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Fire has completely destroyed a large seafood processing plant in northeastern New Brunswick.

The blaze broke out shortly before 3 p.m. Thursday at Les Pecheries de Chez Nous in Val-Comeau, a community within the regional municipality of Tracadie.

Scott Myles, the municipality’s director of public security, says firefighters from Tracadie and four neighbouring communities fought the fire, and it took about three-and-a-half hours to get under control.

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“The plant is a total loss,” he said.

He said the plant was in production at the time, and many of the people working there weren’t able to get their personal belongings, including car keys, in the scramble to exit the building.

There were no injuries.

The plant, which processed lobster, employed about 250 to 300 people.

Staff from the fire marshal’s office were on the scene Friday investigating the cause.

Martin Maillet, executive director of the Maritime Fishermen’s Union, said the fire is just the latest blow to what he describes as a “disastrous” season so far.

The COVID-19 pandemic has collapsed export markets for lobster, and a recent ban on temporary foreign workers from entering the province has left processing plants short of staff.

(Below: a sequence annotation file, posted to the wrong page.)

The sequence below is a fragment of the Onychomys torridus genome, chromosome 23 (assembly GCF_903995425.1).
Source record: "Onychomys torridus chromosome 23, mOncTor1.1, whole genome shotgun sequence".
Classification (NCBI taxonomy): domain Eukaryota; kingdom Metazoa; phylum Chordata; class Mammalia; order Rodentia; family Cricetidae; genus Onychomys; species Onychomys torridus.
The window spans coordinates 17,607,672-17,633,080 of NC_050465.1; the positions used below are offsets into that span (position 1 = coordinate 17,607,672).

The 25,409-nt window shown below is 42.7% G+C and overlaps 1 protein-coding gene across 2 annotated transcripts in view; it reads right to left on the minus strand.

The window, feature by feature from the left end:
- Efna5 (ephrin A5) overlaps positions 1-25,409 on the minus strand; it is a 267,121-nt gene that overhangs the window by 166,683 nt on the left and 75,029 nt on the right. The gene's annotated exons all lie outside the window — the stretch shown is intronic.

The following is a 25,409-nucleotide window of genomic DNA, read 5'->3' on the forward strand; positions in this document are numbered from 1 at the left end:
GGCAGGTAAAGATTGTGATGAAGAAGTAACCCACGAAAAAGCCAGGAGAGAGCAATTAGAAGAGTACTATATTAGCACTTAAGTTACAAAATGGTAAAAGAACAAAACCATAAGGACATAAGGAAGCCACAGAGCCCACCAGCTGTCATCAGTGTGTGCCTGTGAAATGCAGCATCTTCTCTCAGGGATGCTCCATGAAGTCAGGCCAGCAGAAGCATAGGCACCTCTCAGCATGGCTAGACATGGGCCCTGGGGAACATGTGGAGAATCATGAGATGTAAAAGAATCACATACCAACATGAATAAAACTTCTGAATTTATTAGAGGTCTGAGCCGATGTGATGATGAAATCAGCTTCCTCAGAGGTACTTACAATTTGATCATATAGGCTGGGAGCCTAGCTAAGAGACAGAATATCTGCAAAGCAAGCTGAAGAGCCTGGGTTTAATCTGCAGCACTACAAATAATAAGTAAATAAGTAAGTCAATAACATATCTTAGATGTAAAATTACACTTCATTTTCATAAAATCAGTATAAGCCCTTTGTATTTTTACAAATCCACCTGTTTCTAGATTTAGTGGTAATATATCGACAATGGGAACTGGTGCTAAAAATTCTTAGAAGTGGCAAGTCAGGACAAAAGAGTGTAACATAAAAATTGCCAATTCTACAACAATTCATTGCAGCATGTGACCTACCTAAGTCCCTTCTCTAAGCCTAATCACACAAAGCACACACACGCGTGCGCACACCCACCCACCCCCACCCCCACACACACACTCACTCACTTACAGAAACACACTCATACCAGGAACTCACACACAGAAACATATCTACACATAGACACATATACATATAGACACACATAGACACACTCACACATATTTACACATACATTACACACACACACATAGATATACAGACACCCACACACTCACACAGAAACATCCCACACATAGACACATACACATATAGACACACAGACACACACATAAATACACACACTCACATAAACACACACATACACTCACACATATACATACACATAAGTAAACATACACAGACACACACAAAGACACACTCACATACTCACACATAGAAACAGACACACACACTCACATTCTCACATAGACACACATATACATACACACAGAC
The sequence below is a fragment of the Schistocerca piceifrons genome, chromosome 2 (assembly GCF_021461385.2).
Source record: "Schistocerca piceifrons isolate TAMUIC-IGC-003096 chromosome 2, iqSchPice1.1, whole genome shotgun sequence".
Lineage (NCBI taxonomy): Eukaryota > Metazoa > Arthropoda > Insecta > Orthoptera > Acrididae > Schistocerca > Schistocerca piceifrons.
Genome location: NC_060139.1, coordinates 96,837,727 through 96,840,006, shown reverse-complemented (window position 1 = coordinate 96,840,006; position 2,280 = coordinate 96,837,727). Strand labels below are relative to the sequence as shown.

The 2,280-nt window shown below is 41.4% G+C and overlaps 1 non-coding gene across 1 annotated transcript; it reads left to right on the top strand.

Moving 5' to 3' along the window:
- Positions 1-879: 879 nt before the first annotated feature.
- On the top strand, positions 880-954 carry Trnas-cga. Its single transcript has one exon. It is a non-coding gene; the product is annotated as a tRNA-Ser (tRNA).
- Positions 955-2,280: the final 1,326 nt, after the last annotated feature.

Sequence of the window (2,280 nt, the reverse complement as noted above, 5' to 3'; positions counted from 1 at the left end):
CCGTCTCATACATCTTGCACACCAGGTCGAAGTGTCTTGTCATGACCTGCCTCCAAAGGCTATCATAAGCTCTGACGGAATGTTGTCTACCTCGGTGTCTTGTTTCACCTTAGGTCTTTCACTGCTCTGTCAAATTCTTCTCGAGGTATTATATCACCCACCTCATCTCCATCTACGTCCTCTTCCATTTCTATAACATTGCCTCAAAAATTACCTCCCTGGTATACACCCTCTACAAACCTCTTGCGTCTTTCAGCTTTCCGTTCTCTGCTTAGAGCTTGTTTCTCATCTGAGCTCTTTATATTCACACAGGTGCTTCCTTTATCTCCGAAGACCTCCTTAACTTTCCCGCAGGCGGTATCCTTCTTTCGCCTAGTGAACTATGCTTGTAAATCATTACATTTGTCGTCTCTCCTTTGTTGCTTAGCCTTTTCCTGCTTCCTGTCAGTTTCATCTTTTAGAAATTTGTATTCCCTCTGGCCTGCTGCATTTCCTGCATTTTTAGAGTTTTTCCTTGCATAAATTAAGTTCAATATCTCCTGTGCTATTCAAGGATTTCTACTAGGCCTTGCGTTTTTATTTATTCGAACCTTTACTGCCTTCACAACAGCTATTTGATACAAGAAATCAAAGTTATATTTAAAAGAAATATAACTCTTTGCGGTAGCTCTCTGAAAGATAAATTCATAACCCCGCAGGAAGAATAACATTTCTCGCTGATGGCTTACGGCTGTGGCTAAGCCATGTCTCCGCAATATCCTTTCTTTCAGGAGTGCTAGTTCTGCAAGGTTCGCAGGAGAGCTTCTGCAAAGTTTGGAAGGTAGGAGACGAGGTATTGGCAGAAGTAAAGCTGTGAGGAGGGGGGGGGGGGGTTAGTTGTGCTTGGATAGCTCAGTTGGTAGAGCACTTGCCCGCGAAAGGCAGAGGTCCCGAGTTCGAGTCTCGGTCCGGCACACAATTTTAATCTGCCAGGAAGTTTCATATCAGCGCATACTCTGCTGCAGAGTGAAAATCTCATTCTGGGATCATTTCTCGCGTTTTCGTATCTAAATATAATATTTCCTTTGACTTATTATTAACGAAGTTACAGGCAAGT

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Maillet said that shortage will actually work in favour of the staff from the burned plant.

“We think that these plant workers will be able, in many cases, to be relocated to other plants in the area and in southern New Brunswick within the next few days and weeks because of the labour shortage,” he said Friday.

Maillet said fishermen have already been facing smaller quotas, from the processors and the fire will only compound the problem.

“This plant was able to process 75,000 to 100,000 pounds a day. Right now, that’s capacity that we’ve lost,” he said.

Maillet said as the employees start working in other plants, it’s hoped that processing capacity will come back.

Right now, he says, fishermen are getting about $3 to $4 per pound for lobster from the Gulf of St. Lawrence. He says that’s 30 to 40 per cent less than prices last year.

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“Fisheries have always been an up and down kind of business and we’ve been through some pretty bad situations in the past, so I’m hopeful that we’re going to get through this,” he said.

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